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From: Greg Thompson <Greg.Thompson@justice.qld.gov.au>
Date: 18 May 2015 4:19:27 pm AEST
To: "carolmay2@bigpond.com" <carolmay2@bigpond.com>
Cc: Lisa Shaw <Lisa.Shaw@justice.qld.gov.au>, Annika Ward  <Annika.Ward@justice.qld.gov.au>
Subject: RE: JP BRANCH: POLICIES & PROCEDURES: WITNESSING LAND TITLES  FORMS
Hello Carol,
 
Further to Lisa’s email, JP Branch has received the following advices from the Land Registry regarding evidencing an individual’s entitlement to execute a Land Titles form:
 
evidence provided by electronic means is acceptable provided the JP is confident that the evidence has come from a reliable source. It is quite common these days for customers to receive a range of information electronically and it seems like creating extra red tape to require the customer to print out a document that they have received electronically.”
 
(My bolding and italics)
 
In addition, Titles Registry has issued an updated Alert Issue 120 (dated 14 May 2015) “Important information for your clients when signing Titles Registry Forms” and a PDF of this is attached for your information. The attachment to Issue 120 records the types of documents clients may present to evidence entitlement. NB: This is not an exhaustive list, but records the main types of documents that a client might present in support of their entitlement to execute a Titles Registry form (usually Form 1 Transfer & Form 2 Mortgage).
 
Any interested parties may subscribe to Titles Registry Alerts via the following link: https://www.business.qld.gov.au/industry/titles-property-construction/titles-property/titles-registry-alerts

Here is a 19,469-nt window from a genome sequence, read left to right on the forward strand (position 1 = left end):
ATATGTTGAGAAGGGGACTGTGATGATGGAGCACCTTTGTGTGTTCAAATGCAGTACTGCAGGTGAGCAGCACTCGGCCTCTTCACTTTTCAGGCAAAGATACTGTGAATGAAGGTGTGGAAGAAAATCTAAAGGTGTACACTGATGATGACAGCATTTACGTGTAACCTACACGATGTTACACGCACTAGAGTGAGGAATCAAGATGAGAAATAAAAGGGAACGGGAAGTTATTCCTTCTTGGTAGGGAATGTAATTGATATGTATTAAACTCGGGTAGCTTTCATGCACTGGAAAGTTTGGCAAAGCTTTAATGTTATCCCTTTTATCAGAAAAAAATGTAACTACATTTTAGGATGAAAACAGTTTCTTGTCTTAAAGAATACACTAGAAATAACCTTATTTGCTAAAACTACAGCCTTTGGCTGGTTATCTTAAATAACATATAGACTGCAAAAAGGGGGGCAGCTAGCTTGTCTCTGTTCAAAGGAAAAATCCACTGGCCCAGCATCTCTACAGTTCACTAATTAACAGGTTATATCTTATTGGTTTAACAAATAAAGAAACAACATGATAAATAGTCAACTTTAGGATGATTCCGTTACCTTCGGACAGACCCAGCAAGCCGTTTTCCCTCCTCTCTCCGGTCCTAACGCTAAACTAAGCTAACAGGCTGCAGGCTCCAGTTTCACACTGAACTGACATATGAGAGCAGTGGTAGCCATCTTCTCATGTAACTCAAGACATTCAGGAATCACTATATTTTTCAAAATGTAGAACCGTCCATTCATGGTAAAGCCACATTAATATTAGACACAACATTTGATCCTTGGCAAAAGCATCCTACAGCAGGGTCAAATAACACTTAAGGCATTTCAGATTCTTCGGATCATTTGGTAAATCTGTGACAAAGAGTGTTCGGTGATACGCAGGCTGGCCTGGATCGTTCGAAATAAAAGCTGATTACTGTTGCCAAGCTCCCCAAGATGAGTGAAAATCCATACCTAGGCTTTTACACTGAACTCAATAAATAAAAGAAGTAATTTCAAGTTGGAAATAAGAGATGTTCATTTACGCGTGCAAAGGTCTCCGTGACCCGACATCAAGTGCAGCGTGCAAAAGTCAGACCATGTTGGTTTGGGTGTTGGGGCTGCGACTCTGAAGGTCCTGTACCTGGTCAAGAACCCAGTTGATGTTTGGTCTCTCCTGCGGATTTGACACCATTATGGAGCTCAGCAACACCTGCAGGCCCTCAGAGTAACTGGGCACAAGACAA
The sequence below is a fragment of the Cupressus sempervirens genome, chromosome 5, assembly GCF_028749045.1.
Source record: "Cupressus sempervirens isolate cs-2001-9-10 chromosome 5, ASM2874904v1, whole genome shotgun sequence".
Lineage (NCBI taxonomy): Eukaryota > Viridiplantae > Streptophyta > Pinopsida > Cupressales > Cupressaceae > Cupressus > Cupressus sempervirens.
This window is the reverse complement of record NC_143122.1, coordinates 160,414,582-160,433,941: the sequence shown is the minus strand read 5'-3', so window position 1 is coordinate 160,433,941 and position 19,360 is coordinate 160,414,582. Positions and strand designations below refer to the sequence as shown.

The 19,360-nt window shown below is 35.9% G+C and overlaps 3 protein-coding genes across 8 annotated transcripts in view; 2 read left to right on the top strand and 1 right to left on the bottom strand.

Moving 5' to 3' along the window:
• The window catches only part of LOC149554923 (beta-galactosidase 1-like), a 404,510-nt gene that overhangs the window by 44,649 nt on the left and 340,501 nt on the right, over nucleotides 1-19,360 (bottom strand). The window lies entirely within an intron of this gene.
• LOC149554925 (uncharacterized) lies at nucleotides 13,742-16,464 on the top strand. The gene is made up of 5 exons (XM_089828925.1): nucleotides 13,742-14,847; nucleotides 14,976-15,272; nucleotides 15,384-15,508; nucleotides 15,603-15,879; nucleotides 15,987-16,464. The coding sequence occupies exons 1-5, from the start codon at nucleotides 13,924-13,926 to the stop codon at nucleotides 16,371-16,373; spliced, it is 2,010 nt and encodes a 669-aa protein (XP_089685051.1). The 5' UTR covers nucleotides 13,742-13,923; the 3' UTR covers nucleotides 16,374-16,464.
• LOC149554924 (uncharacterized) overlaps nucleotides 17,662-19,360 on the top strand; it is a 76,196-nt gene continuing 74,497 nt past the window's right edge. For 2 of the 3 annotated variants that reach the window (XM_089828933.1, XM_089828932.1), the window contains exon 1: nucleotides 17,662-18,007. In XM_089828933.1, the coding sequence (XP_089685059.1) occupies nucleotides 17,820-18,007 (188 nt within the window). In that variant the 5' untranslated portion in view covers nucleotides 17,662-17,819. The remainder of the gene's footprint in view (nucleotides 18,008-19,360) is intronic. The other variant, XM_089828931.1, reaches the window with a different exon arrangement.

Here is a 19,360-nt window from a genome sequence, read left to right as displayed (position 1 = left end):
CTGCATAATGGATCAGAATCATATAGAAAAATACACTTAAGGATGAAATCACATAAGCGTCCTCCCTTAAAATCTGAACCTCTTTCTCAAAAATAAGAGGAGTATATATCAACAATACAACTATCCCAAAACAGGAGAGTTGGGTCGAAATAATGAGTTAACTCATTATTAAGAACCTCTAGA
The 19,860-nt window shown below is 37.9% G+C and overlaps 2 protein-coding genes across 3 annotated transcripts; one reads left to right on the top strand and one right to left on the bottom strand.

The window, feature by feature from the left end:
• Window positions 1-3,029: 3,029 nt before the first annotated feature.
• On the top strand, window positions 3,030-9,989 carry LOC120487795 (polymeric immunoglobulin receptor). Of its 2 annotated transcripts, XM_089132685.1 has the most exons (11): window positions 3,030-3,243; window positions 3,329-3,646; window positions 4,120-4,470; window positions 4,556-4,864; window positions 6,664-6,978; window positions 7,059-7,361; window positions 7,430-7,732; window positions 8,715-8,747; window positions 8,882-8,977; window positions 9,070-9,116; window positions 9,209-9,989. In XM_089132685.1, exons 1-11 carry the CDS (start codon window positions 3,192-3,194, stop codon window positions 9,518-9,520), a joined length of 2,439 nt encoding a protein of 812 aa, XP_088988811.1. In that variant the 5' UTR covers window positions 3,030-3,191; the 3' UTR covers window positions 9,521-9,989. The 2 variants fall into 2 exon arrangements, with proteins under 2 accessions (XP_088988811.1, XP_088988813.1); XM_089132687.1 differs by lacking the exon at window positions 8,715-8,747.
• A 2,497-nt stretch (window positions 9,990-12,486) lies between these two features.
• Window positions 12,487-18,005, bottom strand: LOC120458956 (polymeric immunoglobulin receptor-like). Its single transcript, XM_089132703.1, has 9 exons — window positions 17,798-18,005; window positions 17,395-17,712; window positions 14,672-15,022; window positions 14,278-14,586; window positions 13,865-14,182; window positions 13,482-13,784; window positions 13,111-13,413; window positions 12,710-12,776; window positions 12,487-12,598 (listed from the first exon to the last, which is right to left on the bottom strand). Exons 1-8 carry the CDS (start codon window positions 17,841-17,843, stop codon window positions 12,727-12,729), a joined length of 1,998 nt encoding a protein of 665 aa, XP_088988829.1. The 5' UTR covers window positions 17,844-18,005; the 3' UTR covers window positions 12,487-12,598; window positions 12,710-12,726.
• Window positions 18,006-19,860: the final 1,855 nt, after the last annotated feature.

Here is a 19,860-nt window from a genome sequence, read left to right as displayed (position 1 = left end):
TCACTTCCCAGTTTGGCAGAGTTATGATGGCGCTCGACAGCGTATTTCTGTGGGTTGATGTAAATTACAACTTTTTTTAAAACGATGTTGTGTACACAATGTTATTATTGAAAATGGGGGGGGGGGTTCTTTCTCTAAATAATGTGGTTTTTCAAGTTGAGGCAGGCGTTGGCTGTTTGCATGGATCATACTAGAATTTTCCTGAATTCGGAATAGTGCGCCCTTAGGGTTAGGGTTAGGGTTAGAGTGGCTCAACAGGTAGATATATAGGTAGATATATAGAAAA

Accordingly, supporting documents, such as a current rates notice, need not be a hardcopy but can be evidenced electronically, provided that this “has come from a reliable source”. In this respect, the client would need to access the electronic document (e.g., via an I phone or I pad) in the presence of the witness. In such situations, the witness might consider it prudent to record in their logbook a brief note on how the document was sighted (e.g., “Client’s Gold Coast rates notice viewed online”).  
 
Regarding your proposal for a signing site on the Isle of Capri, at this point JP Branch would consider that there is a comprehensive signing service on the Gold Coast through the existing program sites. In the second half of this calendar year we will be looking at establishing signing sites in those areas of the State where there are limited or no services available to local communities. 
 
However, if you believe there is demand for a signing service on the Isle of Capri, the shopping centre management might be prepared to allow you to trial this over a few months after which you can let us know how this went.
 
Don’t hesitate to call me if you would like to discuss.
 
Regards & best wishes, Greg.
 
Greg Thompson
Community Engagement Officer
Justices of the Peace Branch
Department of Justice and Attorney-General
Email: greg.thompson@justice.qld.gov.au
PH: (07) 3109 1767 FX: (07) 3109 1699



From the GCJA Newsletter January/April 2015 issue

SCREENED DOCUMENTS
A number of instances have occurred recently where documents have been presented for witnessing etc. and the process required a copy of, for example a Rates Notice in support of a Real Estate transaction. The client, without the original document shows the J.P. the document on the screen of an iPad.
QUESTION Is this acceptable?
ANSWER No.
Enquiries made at our local Land Titles Office have categorically said ‘No’ that under no circumstances may a screened document be accepted in relation to the processing of real estate transactions. 
The J.P. Branch has confirmed that this rule applies to all transactions, unless the client’s principle has indicated acceptance of a screen view of a supporting document.
The problem is that for fraudulent reasons or simply convenience, the original document can be tampered with prior to computer transmission and later, if necessary the original document restored.